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In this programme Bernard Waites of the O.U. considers the growth of conflict in industry from 1870. He points out that work control is a major cause of conflict which has become increasingly impor...tant with technological change. Concentrating on the metal working trades of Sheffield, he describes how changes evolved in working patterns in both the light and heavy trades. In the course of the film, Bernard Waites looks at the Abbeydale Industrial hamlet, where scythes were made from the early 18th century to the 1930s, talks to self-employed craftsmen and shows skilled and semi skilled workers in factories and small workshops, using old and new machinery. Change has not been even across the industry. Turning to the heavy trades, particularly armaments, Bernard Waites uses archive film to illustrate how turret lathes and precision machine tools posed a threat to the craftsmen. The First World War was a time when big changes were introduced, against the hostility of the craft workers. Their hostility nowadays is illustrated in a brief section on the Leyland toolroom workers1 dispute - the craftsmen again fighting for their status and pay differentials in an industry dominated by mass production, technology and semi skilled workers. The programme is a mixture of filming on location in Sheffield, The Birmingham Museum of Science and Industry, archive stills, and archive film from the Imperial War Museum.
Metadata describing this Open University video programme
Module code and title: A309, Conflict and stability in the development of modern Europe c.1789-1970
Item code: A309; 03
First transmission date: 1980
Published: 1980
Rights Statement:
Restrictions on use:
Duration: 00:24:31
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Producer: Peter Trowsdale
Publisher: BBC Open University
Keyword(s): Abbeydale Industrial Hamlet
Subject terms: Armaments; Metal-work; Sheffield (England)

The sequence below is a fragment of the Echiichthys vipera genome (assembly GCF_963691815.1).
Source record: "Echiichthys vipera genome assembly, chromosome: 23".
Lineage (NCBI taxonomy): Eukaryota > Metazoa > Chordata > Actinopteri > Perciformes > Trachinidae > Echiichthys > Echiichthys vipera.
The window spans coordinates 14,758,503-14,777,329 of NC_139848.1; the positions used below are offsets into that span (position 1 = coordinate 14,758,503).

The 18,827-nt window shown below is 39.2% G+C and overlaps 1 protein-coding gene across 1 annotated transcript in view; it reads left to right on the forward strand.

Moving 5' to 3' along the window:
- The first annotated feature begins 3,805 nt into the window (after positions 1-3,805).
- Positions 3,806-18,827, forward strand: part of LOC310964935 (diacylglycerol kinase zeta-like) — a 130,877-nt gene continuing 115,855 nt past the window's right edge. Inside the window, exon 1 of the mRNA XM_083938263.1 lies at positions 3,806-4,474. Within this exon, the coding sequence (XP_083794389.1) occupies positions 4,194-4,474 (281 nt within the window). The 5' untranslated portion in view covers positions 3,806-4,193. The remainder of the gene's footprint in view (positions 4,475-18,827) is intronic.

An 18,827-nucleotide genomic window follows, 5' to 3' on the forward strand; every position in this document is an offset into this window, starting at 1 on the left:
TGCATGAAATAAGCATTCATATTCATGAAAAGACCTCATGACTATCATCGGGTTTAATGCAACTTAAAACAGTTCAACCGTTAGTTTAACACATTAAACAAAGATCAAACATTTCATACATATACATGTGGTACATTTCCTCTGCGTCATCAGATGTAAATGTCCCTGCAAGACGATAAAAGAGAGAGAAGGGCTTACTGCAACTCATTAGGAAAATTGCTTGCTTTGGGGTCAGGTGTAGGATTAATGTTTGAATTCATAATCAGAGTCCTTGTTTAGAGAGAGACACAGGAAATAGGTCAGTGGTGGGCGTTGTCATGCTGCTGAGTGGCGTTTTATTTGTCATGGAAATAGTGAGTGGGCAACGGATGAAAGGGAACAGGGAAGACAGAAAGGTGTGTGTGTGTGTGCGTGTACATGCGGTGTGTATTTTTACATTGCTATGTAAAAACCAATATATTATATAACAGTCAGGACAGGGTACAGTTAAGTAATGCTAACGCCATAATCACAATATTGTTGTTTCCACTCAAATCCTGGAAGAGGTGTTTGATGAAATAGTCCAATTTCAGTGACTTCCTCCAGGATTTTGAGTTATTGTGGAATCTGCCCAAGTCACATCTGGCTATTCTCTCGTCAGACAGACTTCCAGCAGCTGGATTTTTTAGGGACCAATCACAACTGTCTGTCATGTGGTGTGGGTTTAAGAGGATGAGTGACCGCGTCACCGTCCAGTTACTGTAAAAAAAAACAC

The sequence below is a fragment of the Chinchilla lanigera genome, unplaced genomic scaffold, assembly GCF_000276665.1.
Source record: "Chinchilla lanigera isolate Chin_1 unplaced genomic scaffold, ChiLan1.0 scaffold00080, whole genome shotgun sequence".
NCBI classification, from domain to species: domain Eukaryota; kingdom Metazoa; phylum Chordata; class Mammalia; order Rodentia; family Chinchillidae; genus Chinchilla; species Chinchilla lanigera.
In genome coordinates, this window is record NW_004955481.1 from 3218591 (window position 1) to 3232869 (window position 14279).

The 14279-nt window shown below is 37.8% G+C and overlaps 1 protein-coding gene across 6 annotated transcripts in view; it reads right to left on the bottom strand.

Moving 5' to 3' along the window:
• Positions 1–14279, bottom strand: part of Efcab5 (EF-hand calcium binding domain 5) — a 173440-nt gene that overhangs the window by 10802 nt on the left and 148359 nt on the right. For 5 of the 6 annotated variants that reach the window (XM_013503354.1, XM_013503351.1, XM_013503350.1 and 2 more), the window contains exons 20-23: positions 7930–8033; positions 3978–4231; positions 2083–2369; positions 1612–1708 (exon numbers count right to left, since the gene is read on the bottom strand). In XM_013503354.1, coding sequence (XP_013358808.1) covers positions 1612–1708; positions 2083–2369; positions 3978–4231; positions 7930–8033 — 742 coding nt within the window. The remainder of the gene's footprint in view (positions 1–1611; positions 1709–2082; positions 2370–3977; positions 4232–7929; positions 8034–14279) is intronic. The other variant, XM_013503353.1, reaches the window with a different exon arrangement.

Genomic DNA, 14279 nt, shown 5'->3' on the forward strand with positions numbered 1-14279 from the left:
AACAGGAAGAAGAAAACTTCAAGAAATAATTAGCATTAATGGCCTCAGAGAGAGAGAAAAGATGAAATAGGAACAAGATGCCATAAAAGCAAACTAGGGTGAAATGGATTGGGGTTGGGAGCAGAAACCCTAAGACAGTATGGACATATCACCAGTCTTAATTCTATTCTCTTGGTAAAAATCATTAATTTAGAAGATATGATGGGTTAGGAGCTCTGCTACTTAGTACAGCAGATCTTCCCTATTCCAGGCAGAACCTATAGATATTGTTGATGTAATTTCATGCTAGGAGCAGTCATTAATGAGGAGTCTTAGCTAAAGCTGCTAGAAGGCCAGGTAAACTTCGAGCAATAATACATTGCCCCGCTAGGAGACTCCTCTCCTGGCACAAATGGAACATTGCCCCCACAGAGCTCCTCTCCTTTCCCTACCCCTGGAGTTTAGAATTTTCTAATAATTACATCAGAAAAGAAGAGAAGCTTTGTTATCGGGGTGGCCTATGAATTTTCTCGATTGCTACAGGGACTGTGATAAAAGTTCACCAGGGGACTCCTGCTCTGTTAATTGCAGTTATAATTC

Footage description: Film of a trades union march, then od welders at work. In voice over Bernard Waites comments briefly on the nature of modern industrial disputes. Stills of 19th century agricultural workers and factories. Waites contrasts work routines on the land with those of the factory. A print shows 19th century Sheffield. Film of modern Sheffield, over which Waites explains why it is a good city in which to study different kinds of 19th century work patterns. An animated map shows the locations of European metal work centres. Sheffield is compared with Le Creusot and Essen, of which stills are shown. Film of Abbeydale Industrial Hamlet on the out skirts of Sheffield. Various aspects of the steel and tool making equipment are shown as well as working conditions. Waites describes the variety of work done at Abbeydale. Interview with George Watts, a self employed forger. He describes the work of a craftsman 40 - 50 years ago and compares it with that today at Abbeydale. Shots of workshops in Sheffield city centre. A maker of spring knives is seen at work. Waites describes the scope of his business. George Sadler, a table-knife hafter is seen at work and then interviewed. He describes work routines in a small factory that he worked in as a young man. Film of the water wheel at Shepherd Wheel just outside Sheffield. Shots of a modern grinder at work. Waites compares the work of past times with that of today. Print shows 19th century grinders at work. A graph is used to show population growth between 1871 and 1911 and the relative decline in the number of grinders. Further prints depict 19th century factories over which the report of a 19th century Sheffield factory inspector is quoted. Film of Sheffield metal workers at work over which the work routines in modern scissor grinding and pewter and silverware factories are described. The seasonal nature of work in the 19th century pewter trade is described. Shots of factory workers clocking on. Stills, then archive film, of First World War munitions factories over which Waites describes the introduction of modern factory management techniques and work discipline. Archive film of naval gun-making at Vickers factory in Sheffield, over which the rise of powerful unions is described. Shots of an early 20th century lathe. The use of this tool is described. Photographs of a late 19th century factory. The revolution in work routines initiated by the bicycle industry is described. Shots of a micrometer. A turret lathe is seen in action and its significance explained. Portrait of David Dunlop, the Scottish industrialist. Dunlop's views on the advantages of replacing craftsmen with semi-automatic machines are quoted. Stills of shop floor activities. The views of the American engineer Frederick Taylor on the advantages of modern management techniques are quoted. Stillsof early U.S. car factories. The role of the First World War and post-war unemployment in the triumph of modern factory management is explained. The rise of shop stewards as the craftsmens' leaders against new working methods is described. Film of British Leyland workers over which Waites comments on the continuing conflict between skilled workers and factory managers. Interview with Roy Fraser, who explains why shop stewards like himself believe the special status of craftsmen to be so important. Still of British Leyland production lines.
Master spool number: HOU3194
Production number: FOUA013F
Videofinder number: 4168
Available to public: no